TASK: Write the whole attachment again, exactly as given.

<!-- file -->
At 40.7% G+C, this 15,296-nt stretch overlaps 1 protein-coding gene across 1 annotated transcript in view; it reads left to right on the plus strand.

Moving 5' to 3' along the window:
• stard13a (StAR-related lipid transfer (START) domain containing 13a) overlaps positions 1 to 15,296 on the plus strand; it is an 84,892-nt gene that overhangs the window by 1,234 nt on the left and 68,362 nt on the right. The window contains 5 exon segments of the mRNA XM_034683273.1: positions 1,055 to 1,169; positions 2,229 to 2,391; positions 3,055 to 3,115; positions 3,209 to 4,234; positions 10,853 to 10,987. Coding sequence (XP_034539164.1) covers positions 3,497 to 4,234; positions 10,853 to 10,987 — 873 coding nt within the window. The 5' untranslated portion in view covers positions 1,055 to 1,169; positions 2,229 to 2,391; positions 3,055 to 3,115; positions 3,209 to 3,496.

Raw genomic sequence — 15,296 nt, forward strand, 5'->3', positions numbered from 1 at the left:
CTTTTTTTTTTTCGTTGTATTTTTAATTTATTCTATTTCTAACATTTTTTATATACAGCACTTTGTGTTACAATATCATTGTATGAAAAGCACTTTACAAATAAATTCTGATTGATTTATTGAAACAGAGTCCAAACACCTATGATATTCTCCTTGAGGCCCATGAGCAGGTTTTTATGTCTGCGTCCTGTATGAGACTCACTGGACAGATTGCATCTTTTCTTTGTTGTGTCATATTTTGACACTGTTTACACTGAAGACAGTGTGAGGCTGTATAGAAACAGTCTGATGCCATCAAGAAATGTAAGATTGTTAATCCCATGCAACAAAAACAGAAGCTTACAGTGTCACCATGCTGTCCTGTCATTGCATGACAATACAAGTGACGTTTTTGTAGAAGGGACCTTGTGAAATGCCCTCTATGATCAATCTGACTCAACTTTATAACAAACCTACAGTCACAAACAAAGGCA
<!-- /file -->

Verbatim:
At 40.7% G+C, this 15,296-nt stretch overlaps 1 protein-coding gene across 1 annotated transcript in view; it reads left to right on the plus strand.

Moving 5' to 3' along the window:
• stard13a (StAR-related lipid transfer (START) domain containing 13a) overlaps positions 1 to 15,296 on the plus strand; it is an 84,892-nt gene that overhangs the window by 1,234 nt on the left and 68,362 nt on the right. The window contains 5 exon segments of the mRNA XM_034683273.1: positions 1,055 to 1,169; positions 2,229 to 2,391; positions 3,055 to 3,115; positions 3,209 to 4,234; positions 10,853 to 10,987. Coding sequence (XP_034539164.1) covers positions 3,497 to 4,234; positions 10,853 to 10,987 — 873 coding nt within the window. The 5' untranslated portion in view covers positions 1,055 to 1,169; positions 2,229 to 2,391; positions 3,055 to 3,115; positions 3,209 to 3,496.

Raw genomic sequence — 15,296 nt, forward strand, 5'->3', positions numbered from 1 at the left:
CTTTTTTTTTTTCGTTGTATTTTTAATTTATTCTATTTCTAACATTTTTTATATACAGCACTTTGTGTTACAATATCATTGTATGAAAAGCACTTTACAAATAAATTCTGATTGATTTATTGAAACAGAGTCCAAACACCTATGATATTCTCCTTGAGGCCCATGAGCAGGTTTTTATGTCTGCGTCCTGTATGAGACTCACTGGACAGATTGCATCTTTTCTTTGTTGTGTCATATTTTGACACTGTTTACACTGAAGACAGTGTGAGGCTGTATAGAAACAGTCTGATGCCATCAAGAAATGTAAGATTGTTAATCCCATGCAACAAAAACAGAAGCTTACAGTGTCACCATGCTGTCCTGTCATTGCATGACAATACAAGTGACGTTTTTGTAGAAGGGACCTTGTGAAATGCCCTCTATGATCAATCTGACTCAACTTTATAACAAACCTACAGTCACAAACAAAGGCA